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When the COVID-19 pandemic prevented more than 260,000 primary school students in the EdoBEST programme from being physically present at school, the government looked into harnessing resources to churn out a progressive solution to ensure that learning continues beyond the classroom.

A mobile-phone unimodal solution to provide remote education to all students across the state, from pre-primary to junior secondary (middle school) was developed, EdoBEST@Home helped over 200,000 receiving virtual lessons in over 7000 virtual classrooms.

Three years after, EdoBEST@Home’s remote learning strategy has successfully managed to leverage its existing education model, which relies on digital technologies to improve teaching and learning and adapt it to a remote learning solution.

Upscaling the EdoBEST@Home programme, teachers in basic education system underwent training to better handle remote teaching and learning ahead of the 2023 Easter holiday. Over 8,000 teachers completed the training and deployed their learnings in remote lesson delivery.

Building Support Systems

In addition to the technology and the 10-day induction teacher training organised for teachers and school leaders, the teachers are also provided with another layer of support from the Learning and Development Officers and the Quality Assurance Officers.

Visiting a different school each day, these field officers provide support to teachers and headteachers by mentoring the teachers and ensuring that the quality of lessons delivered is up to par. These officers ensure that standards are maintained and that teachers who need regular refresher training and continuous professional development engagements do not wait till another big training to get needed attention. This they do by adopting both an individual and school-based approach.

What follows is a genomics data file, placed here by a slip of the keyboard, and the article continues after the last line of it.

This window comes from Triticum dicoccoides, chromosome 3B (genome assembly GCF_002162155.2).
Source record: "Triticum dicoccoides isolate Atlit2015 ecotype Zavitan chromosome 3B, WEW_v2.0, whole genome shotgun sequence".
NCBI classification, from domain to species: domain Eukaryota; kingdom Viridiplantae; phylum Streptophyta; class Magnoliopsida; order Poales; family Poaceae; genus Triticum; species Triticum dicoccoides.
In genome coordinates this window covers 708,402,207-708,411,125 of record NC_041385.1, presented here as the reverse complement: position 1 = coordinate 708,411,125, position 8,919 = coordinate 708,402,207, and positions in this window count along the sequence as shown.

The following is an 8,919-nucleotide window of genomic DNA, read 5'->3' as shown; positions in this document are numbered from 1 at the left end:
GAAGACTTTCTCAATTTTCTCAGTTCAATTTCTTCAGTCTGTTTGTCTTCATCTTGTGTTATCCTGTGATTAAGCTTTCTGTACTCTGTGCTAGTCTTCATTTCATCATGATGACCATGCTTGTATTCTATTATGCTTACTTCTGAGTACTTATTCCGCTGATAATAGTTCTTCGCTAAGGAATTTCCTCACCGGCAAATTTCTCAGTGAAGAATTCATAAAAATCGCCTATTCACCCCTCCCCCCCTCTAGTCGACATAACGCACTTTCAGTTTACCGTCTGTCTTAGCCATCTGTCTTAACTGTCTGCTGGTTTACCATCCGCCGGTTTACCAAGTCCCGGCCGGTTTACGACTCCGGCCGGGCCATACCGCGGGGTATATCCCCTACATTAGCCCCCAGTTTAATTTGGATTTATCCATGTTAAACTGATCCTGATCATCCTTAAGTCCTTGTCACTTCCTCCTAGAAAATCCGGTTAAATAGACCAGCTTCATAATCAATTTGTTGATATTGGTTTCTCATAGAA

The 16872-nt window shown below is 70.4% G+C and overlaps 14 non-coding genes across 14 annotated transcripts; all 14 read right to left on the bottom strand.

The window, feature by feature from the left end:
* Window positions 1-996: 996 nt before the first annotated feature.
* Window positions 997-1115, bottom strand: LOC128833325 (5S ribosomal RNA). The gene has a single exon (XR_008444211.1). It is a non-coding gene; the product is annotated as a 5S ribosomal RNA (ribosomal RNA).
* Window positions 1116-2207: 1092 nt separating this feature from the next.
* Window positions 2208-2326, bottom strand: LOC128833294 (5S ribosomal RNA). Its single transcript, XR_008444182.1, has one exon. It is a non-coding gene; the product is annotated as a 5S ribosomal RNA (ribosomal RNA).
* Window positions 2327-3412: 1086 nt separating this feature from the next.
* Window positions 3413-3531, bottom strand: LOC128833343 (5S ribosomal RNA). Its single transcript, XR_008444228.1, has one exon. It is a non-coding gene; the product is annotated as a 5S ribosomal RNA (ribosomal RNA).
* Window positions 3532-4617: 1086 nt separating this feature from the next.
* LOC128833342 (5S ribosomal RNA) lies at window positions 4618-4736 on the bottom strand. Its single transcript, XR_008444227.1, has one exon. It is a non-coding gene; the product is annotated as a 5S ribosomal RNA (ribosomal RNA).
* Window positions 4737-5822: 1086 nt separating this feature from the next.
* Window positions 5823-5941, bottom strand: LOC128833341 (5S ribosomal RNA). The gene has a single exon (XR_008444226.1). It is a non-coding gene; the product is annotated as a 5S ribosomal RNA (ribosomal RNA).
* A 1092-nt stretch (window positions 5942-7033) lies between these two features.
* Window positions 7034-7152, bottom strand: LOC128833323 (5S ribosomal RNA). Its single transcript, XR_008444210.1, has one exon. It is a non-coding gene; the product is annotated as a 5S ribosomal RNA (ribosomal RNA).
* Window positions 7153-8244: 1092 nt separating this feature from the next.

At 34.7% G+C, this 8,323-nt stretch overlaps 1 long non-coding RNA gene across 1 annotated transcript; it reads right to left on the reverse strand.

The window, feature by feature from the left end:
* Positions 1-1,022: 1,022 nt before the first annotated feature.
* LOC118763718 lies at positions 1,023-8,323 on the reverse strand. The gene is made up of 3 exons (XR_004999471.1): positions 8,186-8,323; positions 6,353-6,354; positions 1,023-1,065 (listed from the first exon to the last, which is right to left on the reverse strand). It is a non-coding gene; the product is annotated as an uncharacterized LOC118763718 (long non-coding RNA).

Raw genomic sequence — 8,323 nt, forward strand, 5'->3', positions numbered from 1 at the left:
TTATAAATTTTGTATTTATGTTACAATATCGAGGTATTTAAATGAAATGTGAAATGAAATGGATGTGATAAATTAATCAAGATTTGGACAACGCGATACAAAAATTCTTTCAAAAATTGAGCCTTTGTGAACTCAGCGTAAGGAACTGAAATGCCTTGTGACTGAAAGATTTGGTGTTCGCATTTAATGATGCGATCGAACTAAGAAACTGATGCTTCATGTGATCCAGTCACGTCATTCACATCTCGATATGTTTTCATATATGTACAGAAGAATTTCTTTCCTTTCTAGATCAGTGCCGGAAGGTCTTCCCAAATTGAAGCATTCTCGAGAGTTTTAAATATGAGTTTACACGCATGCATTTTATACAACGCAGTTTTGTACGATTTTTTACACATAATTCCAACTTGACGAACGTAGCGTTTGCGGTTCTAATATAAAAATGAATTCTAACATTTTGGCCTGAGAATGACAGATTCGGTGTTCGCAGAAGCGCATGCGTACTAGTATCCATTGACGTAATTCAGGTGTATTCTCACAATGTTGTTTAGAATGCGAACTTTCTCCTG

The School-Based Management Committee also plays a huge role in providing support to teachers and school leaders. They provide community support as they serve as the link between the communities, schools and the state government.

This system ensures that communities are committed to education advancement while maintaining pupil enrolment and parent participation. This support system has helped the EdoBEST programme tip the scale of learning poverty and expand the reach of the programme to more children in the state.

Education World Forum

The theme of this year’s edition of the Education World Forum, ‘New Beginnings: Nurturing Learning Culture, Building Resilience, Promoting Sustainability. Stronger, Bolder, Better Education by Design’ reiterates what every government and nation should prioritise in steering education on course for 2030.
The forum explores equity in education, the use of artificial intelligence, technology, data and information and their impact on what seems most important for education when society and its systems become more stretched and pressured.

As the world awaits the outcome of EWF 2023 with bated breath, stakeholders are hopeful that the panacea for nurturing learning culture in order to build “stronger, bolder, better education by design” lies in leveraging homegrown solutions. Stakeholders are hopeful that the delivery of quality education for all will become reality.